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International Journal of Endocrinology
Volume 2016, Article ID 6437585, 10 pages
http://dx.doi.org/10.1155/2016/6437585
Research Article

Sex Hormone Binding Globulin Modifies Testosterone Action and Metabolism in Prostate Cancer Cells

1Conjoint Endocrine Laboratory, Chemical Pathology, Pathology Queensland, Queensland Health, Herston, QLD 4029, Australia
2School of Biomedical Sciences, Queensland University of Technology, Brisbane, QLD 4000, Australia
3Department of Endocrinology and Diabetes, Royal Brisbane and Women’s Hospital, Herston, QLD 4029, Australia

Received 15 June 2016; Revised 10 October 2016; Accepted 20 October 2016

Academic Editor: Sergio D. Paredes

Copyright © 2016 Huika Li et al. This is an open access article distributed under the Creative Commons Attribution License, which permits unrestricted use, distribution, and reproduction in any medium, provided the original work is properly cited.

Abstract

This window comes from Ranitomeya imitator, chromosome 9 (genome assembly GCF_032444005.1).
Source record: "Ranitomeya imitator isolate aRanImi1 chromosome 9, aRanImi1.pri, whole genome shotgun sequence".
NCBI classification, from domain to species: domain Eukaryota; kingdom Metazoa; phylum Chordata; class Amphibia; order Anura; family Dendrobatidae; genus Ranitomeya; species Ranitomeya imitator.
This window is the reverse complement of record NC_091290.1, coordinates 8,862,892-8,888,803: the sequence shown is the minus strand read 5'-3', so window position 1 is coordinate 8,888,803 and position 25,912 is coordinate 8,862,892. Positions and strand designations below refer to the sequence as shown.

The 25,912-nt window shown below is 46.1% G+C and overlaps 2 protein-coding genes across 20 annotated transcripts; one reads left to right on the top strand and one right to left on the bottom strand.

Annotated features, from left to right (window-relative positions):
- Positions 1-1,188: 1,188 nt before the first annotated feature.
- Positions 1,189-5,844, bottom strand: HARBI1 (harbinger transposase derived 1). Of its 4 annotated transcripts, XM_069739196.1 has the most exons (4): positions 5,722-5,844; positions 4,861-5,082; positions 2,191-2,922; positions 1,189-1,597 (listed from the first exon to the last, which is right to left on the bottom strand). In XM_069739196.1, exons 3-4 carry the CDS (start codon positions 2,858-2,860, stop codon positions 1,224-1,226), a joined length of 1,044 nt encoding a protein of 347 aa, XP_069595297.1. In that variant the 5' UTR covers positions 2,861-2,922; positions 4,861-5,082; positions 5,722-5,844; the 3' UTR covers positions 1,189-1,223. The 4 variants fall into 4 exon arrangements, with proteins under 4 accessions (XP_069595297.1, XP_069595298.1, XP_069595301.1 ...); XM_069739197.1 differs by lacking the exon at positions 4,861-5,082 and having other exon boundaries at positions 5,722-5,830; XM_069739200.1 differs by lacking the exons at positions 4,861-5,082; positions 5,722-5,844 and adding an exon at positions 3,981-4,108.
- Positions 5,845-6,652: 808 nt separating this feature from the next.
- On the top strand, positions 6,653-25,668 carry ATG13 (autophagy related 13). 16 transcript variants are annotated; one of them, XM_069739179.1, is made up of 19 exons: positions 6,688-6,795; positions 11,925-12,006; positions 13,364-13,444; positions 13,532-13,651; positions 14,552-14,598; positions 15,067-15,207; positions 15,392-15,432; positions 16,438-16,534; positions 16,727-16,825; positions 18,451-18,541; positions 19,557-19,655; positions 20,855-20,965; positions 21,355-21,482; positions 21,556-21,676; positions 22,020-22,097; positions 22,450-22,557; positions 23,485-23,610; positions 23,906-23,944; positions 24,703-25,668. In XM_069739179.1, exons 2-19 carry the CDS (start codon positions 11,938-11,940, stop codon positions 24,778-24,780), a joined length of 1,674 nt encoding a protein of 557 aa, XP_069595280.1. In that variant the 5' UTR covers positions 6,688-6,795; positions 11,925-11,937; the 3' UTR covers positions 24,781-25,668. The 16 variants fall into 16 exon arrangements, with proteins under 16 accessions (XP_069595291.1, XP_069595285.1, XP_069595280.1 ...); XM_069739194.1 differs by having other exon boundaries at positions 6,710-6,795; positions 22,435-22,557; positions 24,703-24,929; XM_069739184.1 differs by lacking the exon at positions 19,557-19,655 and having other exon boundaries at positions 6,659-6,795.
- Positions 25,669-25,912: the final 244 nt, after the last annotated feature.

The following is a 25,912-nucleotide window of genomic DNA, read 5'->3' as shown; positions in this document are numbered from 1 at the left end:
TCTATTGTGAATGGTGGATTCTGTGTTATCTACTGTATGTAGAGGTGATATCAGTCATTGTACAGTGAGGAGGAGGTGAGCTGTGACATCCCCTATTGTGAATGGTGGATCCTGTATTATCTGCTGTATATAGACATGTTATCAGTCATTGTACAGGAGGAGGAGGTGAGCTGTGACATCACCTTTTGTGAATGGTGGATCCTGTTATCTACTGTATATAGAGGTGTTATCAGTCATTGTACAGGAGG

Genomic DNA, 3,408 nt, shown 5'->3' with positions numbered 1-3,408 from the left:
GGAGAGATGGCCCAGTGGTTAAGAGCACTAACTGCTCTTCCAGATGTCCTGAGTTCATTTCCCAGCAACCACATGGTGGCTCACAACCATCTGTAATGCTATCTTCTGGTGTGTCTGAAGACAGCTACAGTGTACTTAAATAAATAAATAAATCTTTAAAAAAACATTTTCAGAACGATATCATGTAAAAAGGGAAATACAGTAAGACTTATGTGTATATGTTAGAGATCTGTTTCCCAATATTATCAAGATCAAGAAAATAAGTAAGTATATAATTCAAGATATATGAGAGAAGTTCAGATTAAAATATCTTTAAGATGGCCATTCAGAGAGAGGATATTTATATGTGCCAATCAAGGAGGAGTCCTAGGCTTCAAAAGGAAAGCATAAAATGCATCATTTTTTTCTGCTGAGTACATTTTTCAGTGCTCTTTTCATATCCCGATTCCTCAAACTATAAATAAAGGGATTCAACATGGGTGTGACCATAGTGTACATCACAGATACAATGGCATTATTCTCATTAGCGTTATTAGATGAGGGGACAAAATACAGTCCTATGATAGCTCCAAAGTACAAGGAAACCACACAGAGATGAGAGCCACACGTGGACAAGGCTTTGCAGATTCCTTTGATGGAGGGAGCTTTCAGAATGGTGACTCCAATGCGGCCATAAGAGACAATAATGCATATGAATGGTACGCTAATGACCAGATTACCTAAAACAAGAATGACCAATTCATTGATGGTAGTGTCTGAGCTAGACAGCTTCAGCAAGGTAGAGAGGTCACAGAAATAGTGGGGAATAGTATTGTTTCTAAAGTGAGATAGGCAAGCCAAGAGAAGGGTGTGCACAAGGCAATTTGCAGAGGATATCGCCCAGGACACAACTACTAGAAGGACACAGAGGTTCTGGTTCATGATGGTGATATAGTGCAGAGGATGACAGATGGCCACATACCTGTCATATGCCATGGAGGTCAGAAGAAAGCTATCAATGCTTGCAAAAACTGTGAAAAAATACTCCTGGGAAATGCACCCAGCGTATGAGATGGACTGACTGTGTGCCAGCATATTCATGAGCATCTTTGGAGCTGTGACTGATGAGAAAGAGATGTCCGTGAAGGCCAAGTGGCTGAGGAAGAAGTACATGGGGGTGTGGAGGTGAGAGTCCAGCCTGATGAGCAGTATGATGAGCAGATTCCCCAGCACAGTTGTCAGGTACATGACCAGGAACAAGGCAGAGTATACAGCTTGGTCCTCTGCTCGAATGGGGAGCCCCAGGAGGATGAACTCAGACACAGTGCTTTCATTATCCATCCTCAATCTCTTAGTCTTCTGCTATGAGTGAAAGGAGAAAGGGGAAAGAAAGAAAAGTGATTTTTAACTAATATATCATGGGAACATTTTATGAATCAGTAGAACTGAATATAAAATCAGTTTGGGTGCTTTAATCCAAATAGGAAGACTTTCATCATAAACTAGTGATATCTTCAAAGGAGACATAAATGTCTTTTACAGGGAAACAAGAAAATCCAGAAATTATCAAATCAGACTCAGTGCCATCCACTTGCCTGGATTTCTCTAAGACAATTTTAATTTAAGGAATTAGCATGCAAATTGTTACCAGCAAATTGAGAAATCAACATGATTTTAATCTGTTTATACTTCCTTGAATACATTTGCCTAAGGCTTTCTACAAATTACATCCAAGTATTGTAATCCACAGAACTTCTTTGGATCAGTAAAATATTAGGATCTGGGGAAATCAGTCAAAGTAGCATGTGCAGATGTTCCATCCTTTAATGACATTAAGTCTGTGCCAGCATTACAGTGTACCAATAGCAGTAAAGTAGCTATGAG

Sex Hormone Binding Globulin (SHBG) is the major serum carrier of sex hormones. However, growing evidence suggests that SHBG is internalised and plays a role in regulating intracellular hormone action. This study was to determine whether SHBG plays a role in testosterone uptake, metabolism, and action in the androgen sensitive LNCaP prostate cancer cell line. Internalisation of SHBG and testosterone, the effects of SHBG on testosterone uptake, metabolism, regulation of androgen responsive genes, and cell growth were assessed. LNCaP cells internalised SHBG by a testosterone independent process. Testosterone was rapidly taken up and effluxed as testosterone-glucuronide; however this effect was reduced by the presence of SHBG. Addition of SHBG, rather than reducing testosterone bioavailability, further increased testosterone-induced expression of prostate specific antigen and enhanced testosterone-induced reduction of androgen receptor mRNA expression. Following 38 hours of testosterone treatment cell morphology changed and growth declined; however, cotreatment with SHBG abrogated these inhibitory effects. These findings clearly demonstrate that internalised SHBG plays an important regulatory and intracellular role in modifying testosterone action and this has important implications for the role of SHBG in health and disease.